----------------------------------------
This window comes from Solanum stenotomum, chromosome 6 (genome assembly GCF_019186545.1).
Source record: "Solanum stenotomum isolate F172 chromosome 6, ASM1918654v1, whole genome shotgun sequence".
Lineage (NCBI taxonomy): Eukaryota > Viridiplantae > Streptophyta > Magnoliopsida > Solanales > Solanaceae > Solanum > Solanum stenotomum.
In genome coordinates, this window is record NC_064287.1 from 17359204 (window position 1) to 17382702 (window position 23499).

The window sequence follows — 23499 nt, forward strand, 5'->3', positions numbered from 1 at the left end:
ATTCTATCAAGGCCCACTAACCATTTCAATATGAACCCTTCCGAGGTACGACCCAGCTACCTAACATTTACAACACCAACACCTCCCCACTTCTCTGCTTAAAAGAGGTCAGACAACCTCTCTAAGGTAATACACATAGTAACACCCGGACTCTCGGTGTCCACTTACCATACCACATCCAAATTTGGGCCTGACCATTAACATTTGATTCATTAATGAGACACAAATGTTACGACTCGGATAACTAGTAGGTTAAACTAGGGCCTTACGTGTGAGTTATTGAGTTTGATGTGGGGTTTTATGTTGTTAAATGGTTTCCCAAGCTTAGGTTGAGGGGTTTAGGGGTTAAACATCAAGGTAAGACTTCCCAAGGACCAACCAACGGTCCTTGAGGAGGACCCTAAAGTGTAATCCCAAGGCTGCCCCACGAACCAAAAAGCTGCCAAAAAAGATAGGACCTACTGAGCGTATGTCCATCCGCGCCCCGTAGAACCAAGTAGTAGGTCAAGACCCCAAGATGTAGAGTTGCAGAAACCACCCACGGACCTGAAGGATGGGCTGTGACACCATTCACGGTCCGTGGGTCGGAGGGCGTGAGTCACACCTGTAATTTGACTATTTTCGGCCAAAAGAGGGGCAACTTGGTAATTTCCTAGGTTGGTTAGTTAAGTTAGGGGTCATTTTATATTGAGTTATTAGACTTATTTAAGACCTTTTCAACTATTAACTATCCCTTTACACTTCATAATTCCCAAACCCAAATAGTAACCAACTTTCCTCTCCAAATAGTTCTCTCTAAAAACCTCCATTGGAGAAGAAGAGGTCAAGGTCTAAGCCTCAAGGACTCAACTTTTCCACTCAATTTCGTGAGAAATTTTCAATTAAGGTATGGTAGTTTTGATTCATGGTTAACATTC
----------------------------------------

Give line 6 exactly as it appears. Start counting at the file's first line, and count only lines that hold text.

ATTCTATCAAGGCCCACTAACCATTTCAATATGAACCCTTCCGAGGTACGACCCAGCTACCTAACATTTACAACACCAACACCTCCCCACTTCTCTGCTTAAAAGAGGTCAGACAACCTCTCTAAGGTAATACACATAGTAACACCCGGACTCTCGGTGTCCACTTACCATACCACATCCAAATTTGGGCCTGACCATTAACATTTGATTCATTAATGAGACACAAATGTTACGACTCGGATAACTAGTAGGTTAAACTAGGGCCTTACGTGTGAGTTATTGAGTTTGATGTGGGGTTTTATGTTGTTAAATGGTTTCCCAAGCTTAGGTTGAGGGGTTTAGGGGTTAAACATCAAGGTAAGACTTCCCAAGGACCAACCAACGGTCCTTGAGGAGGACCCTAAAGTGTAATCCCAAGGCTGCCCCACGAACCAAAAAGCTGCCAAAAAAGATAGGACCTACTGAGCGTATGTCCATCCGCGCCCCGTAGAACCAAGTAGTAGGTCAAGACCCCAAGATGTAGAGTTGCAGAAACCACCCACGGACCTGAAGGATGGGCTGTGACACCATTCACGGTCCGTGGGTCGGAGGGCGTGAGTCACACCTGTAATTTGACTATTTTCGGCCAAAAGAGGGGCAACTTGGTAATTTCCTAGGTTGGTTAGTTAAGTTAGGGGTCATTTTATATTGAGTTATTAGACTTATTTAAGACCTTTTCAACTATTAACTATCCCTTTACACTTCATAATTCCCAAACCCAAATAGTAACCAACTTTCCTCTCCAAATAGTTCTCTCTAAAAACCTCCATTGGAGAAGAAGAGGTCAAGGTCTAAGCCTCAAGGACTCAACTTTTCCACTCAATTTCGTGAGAAATTTTCAATTAAGGTATGGTAGTTTTGATTCATGGTTAACATTC